Search

Hethel-based Scion-Sprays Ltd goes into liquidation

06:30 21 July 2012

Scion Sprays at Hethel Engineering Centre which has gone into liquidation

Scion Sprays at Hethel Engineering Centre which has gone into liquidation

Archant

An innovative engineering firm which was developing a product to reduce emissions and improve small engine efficiency has gone into liquidation after it was unable to secure the funds to become a manufacturing entity.

The directors of Scion-Sprays Ltd have decided to cease trading making 17 staff in Norfolk redundant.

The company was based at Norfolk County Council’s Hethel Engineering Centre in South Norfolk.

Six manufacturing staff in China, who made standard components for the engine management product, have also lost their jobs.

It is hoped that the intellectual property and manufacturing assets of the company can be sold, and there are discussions ongoing with interested parties.

The company - which was part of the EDP Future 50 - until now was funded by a private investor in the Netherlands.

In a statement the company said: “As a result of being unable to secure the funding necessary to ensure the transition from research and development into a manufacturing entity for its engine management system, the directors of Scion-Sprays Ltd took the difficult decision to cease trading from 22 June 2012 and place the company in liquidation.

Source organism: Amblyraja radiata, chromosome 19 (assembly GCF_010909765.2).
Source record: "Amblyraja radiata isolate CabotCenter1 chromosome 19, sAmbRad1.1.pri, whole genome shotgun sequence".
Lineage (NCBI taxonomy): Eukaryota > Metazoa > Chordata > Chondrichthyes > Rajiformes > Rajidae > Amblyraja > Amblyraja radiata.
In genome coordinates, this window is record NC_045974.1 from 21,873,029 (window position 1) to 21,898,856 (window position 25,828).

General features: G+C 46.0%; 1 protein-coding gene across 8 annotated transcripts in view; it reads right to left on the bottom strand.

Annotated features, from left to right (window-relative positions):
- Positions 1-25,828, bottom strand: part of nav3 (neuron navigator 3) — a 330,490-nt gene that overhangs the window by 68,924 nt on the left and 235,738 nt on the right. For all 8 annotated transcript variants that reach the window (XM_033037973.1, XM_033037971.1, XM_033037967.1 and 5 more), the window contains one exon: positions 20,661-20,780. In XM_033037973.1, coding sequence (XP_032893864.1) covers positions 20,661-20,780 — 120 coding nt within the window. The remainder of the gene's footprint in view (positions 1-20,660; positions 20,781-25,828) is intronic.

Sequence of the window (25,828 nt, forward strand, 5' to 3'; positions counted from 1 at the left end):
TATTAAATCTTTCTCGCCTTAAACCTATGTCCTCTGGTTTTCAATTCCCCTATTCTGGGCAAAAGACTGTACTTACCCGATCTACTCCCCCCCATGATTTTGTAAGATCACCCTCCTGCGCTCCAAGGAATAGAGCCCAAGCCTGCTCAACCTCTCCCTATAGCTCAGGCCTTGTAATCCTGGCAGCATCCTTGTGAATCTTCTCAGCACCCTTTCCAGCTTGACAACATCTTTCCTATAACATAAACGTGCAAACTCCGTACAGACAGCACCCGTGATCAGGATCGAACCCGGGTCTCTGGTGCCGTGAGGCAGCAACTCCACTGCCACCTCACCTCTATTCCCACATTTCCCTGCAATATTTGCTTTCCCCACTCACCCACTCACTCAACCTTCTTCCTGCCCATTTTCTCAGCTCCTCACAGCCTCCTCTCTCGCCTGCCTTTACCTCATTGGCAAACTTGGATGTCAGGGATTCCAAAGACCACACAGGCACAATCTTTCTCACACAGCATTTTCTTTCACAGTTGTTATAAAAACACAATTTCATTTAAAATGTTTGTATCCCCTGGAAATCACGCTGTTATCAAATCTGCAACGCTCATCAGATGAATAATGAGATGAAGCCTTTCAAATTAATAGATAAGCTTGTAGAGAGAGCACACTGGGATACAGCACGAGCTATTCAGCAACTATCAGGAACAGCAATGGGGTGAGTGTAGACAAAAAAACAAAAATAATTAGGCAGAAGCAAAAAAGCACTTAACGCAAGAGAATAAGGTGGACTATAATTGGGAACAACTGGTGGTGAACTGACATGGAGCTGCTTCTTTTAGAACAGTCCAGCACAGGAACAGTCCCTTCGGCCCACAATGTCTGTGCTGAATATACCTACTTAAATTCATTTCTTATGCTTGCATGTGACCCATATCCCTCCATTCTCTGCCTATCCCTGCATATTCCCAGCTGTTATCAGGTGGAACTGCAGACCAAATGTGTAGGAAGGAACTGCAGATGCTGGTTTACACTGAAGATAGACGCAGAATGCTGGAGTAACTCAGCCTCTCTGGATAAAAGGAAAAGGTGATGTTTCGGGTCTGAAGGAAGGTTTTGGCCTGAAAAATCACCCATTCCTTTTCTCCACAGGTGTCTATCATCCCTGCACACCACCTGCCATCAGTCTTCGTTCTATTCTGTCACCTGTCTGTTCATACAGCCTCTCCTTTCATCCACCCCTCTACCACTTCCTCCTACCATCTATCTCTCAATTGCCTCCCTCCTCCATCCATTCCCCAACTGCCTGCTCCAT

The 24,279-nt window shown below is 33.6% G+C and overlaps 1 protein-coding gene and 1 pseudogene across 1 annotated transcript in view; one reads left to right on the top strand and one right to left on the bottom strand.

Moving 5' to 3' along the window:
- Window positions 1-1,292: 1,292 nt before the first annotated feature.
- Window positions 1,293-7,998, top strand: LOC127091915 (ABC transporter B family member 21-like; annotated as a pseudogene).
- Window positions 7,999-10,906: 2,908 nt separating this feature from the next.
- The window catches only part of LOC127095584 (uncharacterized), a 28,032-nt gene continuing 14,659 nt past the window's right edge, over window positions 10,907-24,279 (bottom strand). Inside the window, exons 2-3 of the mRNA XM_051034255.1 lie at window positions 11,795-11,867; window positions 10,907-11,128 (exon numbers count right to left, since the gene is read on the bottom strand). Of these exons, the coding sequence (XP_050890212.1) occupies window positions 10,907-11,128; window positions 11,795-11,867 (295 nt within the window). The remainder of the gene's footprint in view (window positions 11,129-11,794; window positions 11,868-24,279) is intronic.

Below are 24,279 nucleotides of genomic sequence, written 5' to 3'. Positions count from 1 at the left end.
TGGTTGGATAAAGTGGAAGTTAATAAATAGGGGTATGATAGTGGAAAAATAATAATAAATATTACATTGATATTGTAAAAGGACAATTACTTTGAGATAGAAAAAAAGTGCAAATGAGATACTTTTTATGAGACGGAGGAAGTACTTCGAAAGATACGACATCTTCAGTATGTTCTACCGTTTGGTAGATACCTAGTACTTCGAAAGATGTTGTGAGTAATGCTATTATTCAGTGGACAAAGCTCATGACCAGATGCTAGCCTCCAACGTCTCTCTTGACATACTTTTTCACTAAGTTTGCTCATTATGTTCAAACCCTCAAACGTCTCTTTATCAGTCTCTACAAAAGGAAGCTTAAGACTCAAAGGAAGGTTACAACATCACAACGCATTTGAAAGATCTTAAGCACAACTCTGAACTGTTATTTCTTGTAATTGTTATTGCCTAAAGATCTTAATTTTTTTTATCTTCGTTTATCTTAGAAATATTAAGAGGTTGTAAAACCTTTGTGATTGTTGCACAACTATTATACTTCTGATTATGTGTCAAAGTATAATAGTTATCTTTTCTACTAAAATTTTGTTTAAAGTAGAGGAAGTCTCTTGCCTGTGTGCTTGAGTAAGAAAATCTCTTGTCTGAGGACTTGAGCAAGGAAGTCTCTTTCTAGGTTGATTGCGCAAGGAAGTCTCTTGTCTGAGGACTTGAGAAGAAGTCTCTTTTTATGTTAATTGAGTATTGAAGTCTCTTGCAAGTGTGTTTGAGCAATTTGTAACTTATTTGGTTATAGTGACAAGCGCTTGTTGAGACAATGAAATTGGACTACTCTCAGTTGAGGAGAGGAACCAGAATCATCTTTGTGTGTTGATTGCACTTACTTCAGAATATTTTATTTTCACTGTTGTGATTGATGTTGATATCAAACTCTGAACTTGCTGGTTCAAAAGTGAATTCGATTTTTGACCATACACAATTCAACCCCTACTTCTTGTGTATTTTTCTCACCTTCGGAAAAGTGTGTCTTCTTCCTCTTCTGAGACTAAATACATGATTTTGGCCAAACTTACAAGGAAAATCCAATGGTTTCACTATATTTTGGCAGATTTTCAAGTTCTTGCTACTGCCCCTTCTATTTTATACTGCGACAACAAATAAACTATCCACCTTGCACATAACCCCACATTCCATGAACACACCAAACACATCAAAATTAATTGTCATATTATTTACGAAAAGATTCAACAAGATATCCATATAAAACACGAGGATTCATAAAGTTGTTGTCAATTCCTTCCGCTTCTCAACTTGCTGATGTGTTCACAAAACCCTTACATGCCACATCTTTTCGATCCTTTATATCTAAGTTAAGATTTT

“Negotiations are currently taking place with various parties interested in acquiring the assets of the company.”

In 2011 after securing a customer the company set up injector production at Hethel, which required a £250,000 investment in machinery including automatic testing of injector quality.

In 2011 the company turnover was £250,000.

Search hundreds of local jobs at Jobs24

Management Jobs

Show Job Lists

Insight

Start-ups and new businesses gathered for an event hosted by the Sheriff of Norwich, Richard Marks. Pictured from left are entrepreneur Steffan Aquarone, John Lewis Partnership chief information officer Paul Coby, Mr Marks and Cafe Rouge founder and UEA chancellor Karen Jones, who spoke at the event. Picture: Steve Cox.

There are many things which can keep business owners awake at night – but finding ways of paying more tax is not likely to be one of them.

Better access to finance made 2016 a good year for entrepreneurs, according to research from Barclays. Picture: PA Photo/thinkstockphotos.

The past year will be remembered for economic uncertainty, but it was a good time for entrepreneurs, writes Barclays’ Simon Smith.

Green 100

cover

Enjoy the Green 100
digital edition

Read
0

Meet the Team

Mark Shields

Business Editor

|

Chris Hill

Agricultural and Farming Editor

|

Business Most Read

Awards

Norfolk Future 50 EDP Business Awards Green 100

Business Most Commented

Newsletter Sign Up

Sign up to receive our regular email newsletter